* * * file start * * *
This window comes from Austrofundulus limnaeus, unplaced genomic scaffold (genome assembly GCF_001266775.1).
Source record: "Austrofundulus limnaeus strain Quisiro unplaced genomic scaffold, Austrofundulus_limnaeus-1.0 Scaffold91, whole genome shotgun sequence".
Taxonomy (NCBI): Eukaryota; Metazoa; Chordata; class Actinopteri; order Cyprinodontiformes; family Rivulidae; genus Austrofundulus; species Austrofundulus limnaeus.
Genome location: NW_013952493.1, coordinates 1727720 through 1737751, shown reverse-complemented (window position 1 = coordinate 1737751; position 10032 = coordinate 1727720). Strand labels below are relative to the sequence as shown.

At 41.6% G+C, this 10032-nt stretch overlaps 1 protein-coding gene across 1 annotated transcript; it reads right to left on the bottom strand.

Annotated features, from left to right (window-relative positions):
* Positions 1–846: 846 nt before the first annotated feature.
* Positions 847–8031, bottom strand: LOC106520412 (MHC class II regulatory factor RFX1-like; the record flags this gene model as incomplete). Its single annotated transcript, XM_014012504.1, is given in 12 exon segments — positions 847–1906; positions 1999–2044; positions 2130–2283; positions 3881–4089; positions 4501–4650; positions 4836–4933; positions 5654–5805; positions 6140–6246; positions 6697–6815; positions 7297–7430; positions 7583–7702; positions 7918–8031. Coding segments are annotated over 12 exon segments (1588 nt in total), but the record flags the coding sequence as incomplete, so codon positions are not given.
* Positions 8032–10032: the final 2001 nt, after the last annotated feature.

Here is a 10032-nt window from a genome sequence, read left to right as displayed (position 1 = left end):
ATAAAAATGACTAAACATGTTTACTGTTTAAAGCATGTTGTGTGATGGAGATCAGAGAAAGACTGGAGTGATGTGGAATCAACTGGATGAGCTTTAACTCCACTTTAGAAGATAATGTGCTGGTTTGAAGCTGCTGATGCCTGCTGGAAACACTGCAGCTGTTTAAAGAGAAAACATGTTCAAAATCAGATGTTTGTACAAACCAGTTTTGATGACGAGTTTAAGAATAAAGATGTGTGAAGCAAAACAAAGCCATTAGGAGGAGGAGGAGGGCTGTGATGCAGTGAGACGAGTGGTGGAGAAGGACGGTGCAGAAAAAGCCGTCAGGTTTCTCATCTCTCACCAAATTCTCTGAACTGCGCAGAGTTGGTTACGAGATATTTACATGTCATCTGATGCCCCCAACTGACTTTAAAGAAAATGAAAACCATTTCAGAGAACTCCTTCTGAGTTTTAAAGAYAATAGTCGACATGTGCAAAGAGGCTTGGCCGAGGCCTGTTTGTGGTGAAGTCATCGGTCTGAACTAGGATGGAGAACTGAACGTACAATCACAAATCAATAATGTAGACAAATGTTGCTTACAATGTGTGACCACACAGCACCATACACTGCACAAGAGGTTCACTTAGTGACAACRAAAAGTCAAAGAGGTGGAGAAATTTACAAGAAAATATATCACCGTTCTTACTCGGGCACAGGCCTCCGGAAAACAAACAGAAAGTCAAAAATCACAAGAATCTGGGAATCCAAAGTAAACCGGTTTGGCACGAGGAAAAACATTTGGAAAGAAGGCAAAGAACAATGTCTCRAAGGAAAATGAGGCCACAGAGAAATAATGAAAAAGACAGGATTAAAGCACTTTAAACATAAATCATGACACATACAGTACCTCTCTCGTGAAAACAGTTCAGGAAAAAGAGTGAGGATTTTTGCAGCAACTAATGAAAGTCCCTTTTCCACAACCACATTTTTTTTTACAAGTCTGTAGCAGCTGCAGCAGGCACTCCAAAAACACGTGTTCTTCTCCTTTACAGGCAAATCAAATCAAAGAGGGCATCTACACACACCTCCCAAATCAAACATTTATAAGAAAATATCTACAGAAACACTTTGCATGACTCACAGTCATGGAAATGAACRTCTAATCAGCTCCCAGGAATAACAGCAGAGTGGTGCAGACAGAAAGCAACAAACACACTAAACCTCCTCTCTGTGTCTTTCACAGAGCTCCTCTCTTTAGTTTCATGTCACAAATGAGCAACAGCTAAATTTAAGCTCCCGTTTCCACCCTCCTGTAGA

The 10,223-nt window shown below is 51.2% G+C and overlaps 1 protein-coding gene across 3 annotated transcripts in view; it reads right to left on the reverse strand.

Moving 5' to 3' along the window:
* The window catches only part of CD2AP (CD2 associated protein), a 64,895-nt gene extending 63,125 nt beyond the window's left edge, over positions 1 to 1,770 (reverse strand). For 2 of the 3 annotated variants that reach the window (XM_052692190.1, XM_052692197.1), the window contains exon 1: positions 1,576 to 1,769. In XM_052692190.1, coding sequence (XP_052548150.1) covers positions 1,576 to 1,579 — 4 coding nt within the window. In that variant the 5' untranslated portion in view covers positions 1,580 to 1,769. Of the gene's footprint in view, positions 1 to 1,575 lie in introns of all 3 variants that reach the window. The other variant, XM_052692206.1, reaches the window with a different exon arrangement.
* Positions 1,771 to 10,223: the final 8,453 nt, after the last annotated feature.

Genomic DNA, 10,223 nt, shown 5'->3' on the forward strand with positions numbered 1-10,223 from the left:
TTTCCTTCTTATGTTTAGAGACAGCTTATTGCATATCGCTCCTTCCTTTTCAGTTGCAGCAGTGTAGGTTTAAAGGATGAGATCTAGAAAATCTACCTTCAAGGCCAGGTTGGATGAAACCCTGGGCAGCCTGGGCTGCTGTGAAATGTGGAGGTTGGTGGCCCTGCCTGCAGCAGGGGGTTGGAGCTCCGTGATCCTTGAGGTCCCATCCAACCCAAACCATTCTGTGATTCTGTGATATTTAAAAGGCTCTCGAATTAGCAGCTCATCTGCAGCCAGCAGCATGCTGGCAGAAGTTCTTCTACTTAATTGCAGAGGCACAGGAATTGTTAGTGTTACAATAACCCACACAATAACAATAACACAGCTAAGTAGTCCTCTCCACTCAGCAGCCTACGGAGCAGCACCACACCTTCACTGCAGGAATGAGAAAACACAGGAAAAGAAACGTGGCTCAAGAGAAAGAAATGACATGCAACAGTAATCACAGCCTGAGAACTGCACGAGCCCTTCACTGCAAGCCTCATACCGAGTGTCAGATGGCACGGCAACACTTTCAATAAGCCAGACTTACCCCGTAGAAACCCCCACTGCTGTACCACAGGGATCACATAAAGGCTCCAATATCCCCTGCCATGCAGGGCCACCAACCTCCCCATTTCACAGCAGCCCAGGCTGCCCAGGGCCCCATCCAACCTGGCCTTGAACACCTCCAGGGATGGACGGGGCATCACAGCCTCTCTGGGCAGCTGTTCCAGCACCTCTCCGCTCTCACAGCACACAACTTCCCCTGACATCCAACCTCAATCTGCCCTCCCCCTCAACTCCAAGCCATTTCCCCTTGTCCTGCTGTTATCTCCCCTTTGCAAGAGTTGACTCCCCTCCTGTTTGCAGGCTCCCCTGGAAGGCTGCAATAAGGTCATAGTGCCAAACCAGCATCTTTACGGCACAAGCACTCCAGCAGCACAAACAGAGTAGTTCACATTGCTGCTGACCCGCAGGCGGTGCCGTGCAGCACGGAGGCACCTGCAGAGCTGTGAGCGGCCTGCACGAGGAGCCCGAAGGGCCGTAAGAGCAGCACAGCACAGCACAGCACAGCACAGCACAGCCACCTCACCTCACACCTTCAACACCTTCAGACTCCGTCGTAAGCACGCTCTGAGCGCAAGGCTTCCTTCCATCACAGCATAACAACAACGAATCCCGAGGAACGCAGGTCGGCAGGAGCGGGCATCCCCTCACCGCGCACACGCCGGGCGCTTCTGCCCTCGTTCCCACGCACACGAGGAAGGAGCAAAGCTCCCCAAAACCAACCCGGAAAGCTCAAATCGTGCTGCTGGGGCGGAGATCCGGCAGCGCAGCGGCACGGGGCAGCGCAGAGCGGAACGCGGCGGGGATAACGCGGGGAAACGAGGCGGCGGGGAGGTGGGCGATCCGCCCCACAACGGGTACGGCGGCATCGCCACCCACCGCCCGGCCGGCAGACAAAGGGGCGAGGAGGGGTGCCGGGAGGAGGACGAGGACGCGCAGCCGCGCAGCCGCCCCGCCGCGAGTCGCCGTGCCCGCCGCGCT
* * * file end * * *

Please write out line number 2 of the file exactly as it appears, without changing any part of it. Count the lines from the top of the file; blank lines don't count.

Source record: "Austrofundulus limnaeus strain Quisiro unplaced genomic scaffold, Austrofundulus_limnaeus-1.0 Scaffold91, whole genome shotgun sequence".